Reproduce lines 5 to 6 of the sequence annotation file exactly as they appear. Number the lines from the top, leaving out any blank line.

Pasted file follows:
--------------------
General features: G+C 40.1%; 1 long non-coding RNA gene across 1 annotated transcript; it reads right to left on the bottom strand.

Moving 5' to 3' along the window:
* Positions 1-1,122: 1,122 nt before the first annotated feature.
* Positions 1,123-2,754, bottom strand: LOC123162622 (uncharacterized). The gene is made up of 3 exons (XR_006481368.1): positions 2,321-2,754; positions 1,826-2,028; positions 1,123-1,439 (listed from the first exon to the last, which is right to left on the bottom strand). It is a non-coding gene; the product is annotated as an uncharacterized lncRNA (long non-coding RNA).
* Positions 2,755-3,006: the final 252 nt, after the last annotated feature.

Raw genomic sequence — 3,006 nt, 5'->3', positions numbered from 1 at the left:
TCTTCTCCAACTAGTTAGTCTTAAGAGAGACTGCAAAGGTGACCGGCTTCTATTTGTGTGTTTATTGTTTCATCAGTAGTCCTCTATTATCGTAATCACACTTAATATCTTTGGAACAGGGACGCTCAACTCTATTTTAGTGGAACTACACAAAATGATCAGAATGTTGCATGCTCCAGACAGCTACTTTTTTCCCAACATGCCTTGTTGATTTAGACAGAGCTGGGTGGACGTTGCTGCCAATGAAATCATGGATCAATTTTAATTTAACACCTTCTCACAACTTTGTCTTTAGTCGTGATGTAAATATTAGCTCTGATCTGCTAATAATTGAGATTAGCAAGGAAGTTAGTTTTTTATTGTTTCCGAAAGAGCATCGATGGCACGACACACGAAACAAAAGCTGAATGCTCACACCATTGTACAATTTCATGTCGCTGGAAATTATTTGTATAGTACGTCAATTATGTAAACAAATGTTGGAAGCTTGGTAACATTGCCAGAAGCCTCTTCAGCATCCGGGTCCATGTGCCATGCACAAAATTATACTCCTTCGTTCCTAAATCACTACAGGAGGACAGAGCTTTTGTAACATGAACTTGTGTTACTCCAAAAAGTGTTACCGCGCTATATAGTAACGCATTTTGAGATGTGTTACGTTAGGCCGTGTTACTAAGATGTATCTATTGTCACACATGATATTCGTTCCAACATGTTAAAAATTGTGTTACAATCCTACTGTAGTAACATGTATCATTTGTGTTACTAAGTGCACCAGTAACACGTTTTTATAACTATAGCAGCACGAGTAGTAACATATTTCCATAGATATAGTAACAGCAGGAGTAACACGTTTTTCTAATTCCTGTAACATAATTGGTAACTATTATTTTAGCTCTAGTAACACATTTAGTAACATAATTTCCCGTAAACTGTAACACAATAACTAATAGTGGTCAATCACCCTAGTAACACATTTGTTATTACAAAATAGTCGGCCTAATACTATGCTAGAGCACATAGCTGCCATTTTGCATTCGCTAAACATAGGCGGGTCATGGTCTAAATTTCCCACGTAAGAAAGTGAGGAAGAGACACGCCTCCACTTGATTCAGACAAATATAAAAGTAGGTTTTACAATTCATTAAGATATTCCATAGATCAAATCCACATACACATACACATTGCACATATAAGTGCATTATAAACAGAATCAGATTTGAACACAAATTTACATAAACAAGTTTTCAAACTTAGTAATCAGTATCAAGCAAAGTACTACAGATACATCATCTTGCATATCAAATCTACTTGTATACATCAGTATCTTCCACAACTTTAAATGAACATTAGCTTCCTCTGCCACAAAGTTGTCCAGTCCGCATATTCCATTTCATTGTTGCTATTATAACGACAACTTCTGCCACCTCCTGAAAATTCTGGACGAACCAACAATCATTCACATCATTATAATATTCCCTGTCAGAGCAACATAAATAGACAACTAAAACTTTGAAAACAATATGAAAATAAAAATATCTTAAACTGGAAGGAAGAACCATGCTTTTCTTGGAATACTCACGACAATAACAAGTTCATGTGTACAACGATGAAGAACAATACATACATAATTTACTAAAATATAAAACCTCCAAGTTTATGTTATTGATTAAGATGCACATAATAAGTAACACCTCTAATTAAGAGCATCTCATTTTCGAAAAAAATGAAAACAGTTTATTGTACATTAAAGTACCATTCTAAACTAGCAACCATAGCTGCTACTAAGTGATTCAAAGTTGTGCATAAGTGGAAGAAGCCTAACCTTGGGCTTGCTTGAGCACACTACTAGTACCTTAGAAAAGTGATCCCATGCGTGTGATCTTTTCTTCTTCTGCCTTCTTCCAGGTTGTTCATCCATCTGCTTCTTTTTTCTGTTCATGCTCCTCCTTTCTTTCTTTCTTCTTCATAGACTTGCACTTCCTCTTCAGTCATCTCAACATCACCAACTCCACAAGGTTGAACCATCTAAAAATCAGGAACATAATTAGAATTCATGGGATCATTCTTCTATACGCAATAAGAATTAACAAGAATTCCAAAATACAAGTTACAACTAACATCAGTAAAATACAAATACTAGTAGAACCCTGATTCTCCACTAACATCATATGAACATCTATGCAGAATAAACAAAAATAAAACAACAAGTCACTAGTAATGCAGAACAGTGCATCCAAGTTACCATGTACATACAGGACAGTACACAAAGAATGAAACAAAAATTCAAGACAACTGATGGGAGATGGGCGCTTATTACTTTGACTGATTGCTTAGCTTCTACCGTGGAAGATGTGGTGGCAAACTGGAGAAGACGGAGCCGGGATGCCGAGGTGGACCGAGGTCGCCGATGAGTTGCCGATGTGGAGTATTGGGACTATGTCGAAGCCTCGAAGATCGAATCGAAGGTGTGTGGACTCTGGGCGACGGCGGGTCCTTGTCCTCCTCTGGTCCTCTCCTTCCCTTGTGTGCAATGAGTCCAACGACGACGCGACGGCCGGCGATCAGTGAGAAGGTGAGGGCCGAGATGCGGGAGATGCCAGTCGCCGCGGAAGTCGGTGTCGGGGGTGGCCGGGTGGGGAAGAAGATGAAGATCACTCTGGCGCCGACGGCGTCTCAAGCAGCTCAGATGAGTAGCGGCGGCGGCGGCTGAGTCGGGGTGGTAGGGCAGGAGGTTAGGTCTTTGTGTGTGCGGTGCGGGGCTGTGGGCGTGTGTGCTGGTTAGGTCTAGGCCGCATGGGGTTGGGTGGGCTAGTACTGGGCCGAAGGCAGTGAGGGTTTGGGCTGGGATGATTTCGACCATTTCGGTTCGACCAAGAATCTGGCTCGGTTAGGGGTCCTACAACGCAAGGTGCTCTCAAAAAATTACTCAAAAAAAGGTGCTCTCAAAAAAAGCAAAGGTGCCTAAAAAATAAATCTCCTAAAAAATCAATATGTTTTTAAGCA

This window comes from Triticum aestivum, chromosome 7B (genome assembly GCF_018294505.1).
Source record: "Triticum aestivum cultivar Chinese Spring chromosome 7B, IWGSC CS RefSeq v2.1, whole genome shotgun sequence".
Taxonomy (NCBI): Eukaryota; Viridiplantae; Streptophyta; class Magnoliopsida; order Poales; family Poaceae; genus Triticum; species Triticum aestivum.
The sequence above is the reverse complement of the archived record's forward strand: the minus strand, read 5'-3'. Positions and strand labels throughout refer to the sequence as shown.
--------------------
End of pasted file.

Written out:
* Positions 2,755-3,006: the final 252 nt, after the last annotated feature.

Raw genomic sequence — 3,006 nt, 5'->3', positions numbered from 1 at the left: